We know that no two market conditions are the same, and this one is not going to exactly match either the 1970’s or the 1930’s.
However, we do have to consider that either one of these outcomes is a possibility. We are seeing a much more proactive government now then in the early 1930s, so we think that a depression outcome is a low possibility. Interestingly, in either case returns were strong over a six year period. In fact in both cases the four year average annual return was about 11%.
So, you can see that we should be optimistic for stock returns for the medium to long term, but we should also have contingency plans in case the shorter term continues to be poor, as you don’t want to be forced to sell while prices are low.
Financial Security Strategic Planning
What does this mean in terms of strategy?
Given the potential for high returns on stocks, we should be allocating as much as is consistent with your risk capacity and tolerance.
Given the uncertainty of short term returns, it also means ensuring that short term cash flow needs are met — either through current income or an appropriate cash allocation.
Our Risk Capacity measurement is a conservative approach as it recommends a lower stock allocation if you are withdrawing funds from your investments.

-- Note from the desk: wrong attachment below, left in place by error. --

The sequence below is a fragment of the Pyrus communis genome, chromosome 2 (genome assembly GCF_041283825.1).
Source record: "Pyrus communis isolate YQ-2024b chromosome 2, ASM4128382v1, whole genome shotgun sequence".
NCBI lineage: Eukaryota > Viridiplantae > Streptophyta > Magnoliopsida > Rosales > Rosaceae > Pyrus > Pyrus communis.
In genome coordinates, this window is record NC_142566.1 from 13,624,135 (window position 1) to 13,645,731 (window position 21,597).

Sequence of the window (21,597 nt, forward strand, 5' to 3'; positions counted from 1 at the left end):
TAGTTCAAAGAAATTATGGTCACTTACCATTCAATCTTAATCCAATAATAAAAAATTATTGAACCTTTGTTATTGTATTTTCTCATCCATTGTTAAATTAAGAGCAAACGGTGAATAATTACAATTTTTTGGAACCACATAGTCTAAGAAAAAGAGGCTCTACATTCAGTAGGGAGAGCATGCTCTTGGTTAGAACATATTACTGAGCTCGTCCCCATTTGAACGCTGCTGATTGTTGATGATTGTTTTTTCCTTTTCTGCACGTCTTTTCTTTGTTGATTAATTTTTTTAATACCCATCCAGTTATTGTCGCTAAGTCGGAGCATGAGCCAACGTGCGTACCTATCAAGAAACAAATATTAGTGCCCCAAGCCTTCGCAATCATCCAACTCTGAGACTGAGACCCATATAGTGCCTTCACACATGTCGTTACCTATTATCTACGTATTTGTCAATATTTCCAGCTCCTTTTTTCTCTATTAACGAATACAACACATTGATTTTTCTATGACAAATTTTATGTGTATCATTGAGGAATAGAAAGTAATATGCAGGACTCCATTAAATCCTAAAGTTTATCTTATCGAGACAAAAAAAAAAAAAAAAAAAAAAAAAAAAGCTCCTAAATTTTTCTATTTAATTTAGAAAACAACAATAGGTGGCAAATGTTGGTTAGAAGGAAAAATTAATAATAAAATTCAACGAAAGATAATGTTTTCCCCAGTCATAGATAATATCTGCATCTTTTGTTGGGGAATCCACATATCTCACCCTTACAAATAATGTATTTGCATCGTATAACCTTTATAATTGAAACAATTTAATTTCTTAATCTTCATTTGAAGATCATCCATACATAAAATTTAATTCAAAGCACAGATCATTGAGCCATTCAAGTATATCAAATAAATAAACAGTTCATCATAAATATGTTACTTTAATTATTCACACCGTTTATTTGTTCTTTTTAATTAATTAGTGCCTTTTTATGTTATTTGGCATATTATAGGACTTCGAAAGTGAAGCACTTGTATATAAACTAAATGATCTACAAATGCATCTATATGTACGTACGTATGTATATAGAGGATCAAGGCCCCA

For example, if you are withdrawing 5% of your funds each year, then 65% is a good maximum stock allocation, which means 35% or roughly 7 years of withdrawals are in cash and bonds.
If, on the other hand, you are withdrawing 10% per year, then 45% is a good maximum stock allocation, which means that you would have over 5 years worth of withdrawals in cash and bonds.
So what should you do?
If you are adding money to your investments, you should not be forced out of stock positions, and we hope that understanding the longer term opportunity will help you not to be scared out.
We do need to know if there is likely to be a change to your investment cash flows, as it can affect your allocation strategy.
If you are a Continuous Service client, we are tracking your cash flow and regularly updating your forecast to see if we need to make adjustments.
For our other clients, we have been sending worksheets showing your investment cash flows for the last several years and ask that you try to estimate what you think they may be going forward.
We’d also be glad to help you create a forecast or upgrade you to Continuous Service where we will maintain a dynamic forecast that takes into account your recent cash flow patterns.